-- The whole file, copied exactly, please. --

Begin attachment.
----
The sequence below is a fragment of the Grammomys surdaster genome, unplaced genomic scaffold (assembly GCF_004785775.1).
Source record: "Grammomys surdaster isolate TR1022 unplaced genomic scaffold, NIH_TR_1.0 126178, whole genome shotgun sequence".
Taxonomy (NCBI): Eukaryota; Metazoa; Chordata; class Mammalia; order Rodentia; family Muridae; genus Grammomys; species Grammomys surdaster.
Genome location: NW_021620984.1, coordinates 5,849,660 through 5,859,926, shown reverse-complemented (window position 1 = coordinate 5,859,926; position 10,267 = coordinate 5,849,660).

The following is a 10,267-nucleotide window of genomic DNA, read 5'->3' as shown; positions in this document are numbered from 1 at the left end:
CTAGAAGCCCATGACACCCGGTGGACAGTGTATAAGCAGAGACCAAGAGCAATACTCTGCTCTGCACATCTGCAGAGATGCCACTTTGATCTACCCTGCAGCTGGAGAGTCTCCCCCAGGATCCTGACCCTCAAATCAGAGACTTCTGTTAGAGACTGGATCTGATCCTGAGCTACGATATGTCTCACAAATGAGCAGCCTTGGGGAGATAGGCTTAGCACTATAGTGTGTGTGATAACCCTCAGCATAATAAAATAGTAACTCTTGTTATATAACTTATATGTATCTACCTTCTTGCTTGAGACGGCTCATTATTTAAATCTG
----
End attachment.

The sequence below is a fragment of the Grammomys surdaster genome, unplaced genomic scaffold (assembly GCF_004785775.1).
Source record: "Grammomys surdaster isolate TR1022 unplaced genomic scaffold, NIH_TR_1.0 126178, whole genome shotgun sequence".
Taxonomy (NCBI): Eukaryota; Metazoa; Chordata; class Mammalia; order Rodentia; family Muridae; genus Grammomys; species Grammomys surdaster.
Genome location: NW_021620984.1, coordinates 5,849,660 through 5,859,926, shown reverse-complemented (window position 1 = coordinate 5,859,926; position 10,267 = coordinate 5,849,660).

The following is a 10,267-nucleotide window of genomic DNA, read 5'->3' as shown; positions in this document are numbered from 1 at the left end:
CTAGAAGCCCATGACACCCGGTGGACAGTGTATAAGCAGAGACCAAGAGCAATACTCTGCTCTGCACATCTGCAGAGATGCCACTTTGATCTACCCTGCAGCTGGAGAGTCTCCCCCAGGATCCTGACCCTCAAATCAGAGACTTCTGTTAGAGACTGGATCTGATCCTGAGCTACGATATGTCTCACAAATGAGCAGCCTTGGGGAGATAGGCTTAGCACTATAGTGTGTGTGATAACCCTCAGCATAATAAAATAGTAACTCTTGTTATATAACTTATATGTATCTACCTTCTTGCTTGAGACGGCTCATTATTTAAATCTG